24. About 35 years ago I had a start problem as you discribed. The speed sensitave valve had an internal failure and at approximately 40% RPM acceleration stagnated and TIT rose rapidly. We went through the procedures in the maint manual and it started with checking the acceleration bleed valves to see if they are open, which they were. Then it pointed to fuel components, but same as you, I did not have a high fuel flow for RPM. Disconnected the line to the acceleration bleed valves at the inline filter and started the engine, everything was normal for start. Replaced speed sensitive valve and engine start was back to normal. There was no wind down associated with my problem. Vic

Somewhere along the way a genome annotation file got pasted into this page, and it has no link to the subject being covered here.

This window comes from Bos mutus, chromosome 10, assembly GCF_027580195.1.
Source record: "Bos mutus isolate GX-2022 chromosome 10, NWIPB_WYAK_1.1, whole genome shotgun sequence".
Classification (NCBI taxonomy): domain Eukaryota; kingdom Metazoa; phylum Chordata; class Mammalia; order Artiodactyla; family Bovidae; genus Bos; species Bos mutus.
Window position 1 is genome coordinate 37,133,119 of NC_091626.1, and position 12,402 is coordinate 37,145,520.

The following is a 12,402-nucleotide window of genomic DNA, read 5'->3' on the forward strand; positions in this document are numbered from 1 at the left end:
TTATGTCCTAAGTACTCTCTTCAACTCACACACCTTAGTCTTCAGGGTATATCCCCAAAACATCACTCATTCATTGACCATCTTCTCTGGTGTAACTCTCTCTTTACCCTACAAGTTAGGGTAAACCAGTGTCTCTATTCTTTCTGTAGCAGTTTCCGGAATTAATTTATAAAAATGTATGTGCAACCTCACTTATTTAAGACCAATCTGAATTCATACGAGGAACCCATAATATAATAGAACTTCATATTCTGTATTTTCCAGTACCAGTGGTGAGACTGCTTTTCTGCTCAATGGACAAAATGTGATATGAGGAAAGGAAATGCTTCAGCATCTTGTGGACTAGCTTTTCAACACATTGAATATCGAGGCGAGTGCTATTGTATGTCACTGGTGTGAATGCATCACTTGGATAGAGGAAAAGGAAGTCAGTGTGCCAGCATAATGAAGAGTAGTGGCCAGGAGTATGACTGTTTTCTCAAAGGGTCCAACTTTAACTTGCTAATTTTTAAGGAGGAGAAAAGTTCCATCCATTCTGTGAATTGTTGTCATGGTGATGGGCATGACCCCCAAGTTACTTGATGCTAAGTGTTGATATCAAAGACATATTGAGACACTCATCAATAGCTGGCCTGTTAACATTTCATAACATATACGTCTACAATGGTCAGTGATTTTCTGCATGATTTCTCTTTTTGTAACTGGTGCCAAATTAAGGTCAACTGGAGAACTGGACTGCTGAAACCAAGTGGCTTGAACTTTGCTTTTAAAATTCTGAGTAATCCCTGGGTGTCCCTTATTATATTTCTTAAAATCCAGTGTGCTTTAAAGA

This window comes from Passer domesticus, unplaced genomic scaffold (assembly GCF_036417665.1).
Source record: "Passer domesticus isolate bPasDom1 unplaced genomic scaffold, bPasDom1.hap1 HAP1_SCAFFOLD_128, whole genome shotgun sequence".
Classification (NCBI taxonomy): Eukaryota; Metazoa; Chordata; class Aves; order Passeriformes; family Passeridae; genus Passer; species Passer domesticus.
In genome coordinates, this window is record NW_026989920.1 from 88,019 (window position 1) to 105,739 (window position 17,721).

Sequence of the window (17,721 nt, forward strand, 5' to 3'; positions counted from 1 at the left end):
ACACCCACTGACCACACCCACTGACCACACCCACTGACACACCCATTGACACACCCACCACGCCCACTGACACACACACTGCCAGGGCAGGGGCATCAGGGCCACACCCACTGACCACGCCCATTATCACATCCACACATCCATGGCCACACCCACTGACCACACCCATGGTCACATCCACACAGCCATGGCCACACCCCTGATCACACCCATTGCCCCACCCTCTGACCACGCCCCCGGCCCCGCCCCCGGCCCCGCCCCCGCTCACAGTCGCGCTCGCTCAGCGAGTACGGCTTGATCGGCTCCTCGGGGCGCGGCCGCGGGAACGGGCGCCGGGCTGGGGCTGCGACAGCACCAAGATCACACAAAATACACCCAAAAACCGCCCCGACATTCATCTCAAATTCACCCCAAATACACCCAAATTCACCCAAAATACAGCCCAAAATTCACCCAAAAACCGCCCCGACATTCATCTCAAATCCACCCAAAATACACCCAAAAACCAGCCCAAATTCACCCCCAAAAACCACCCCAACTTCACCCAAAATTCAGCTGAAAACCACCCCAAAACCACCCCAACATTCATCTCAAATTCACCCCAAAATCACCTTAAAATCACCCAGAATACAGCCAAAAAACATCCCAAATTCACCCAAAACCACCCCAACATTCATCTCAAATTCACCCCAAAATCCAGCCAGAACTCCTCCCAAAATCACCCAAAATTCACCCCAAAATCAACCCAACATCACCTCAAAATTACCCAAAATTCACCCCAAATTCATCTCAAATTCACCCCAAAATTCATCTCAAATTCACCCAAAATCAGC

25. I agree with NATOPS1 about the acceleration bleed valves. Disconnect the high pressure out line at the speed sensitive valve which goes to the acceleration bleed valves and see if it starts OK. I had a bad speed sensitive valve one time which would close the valves at 45% and the TIT would increase rapidly. After shutdown a visual of the acceleration bleed valves revealed they were open because when the RPM droped below 45%.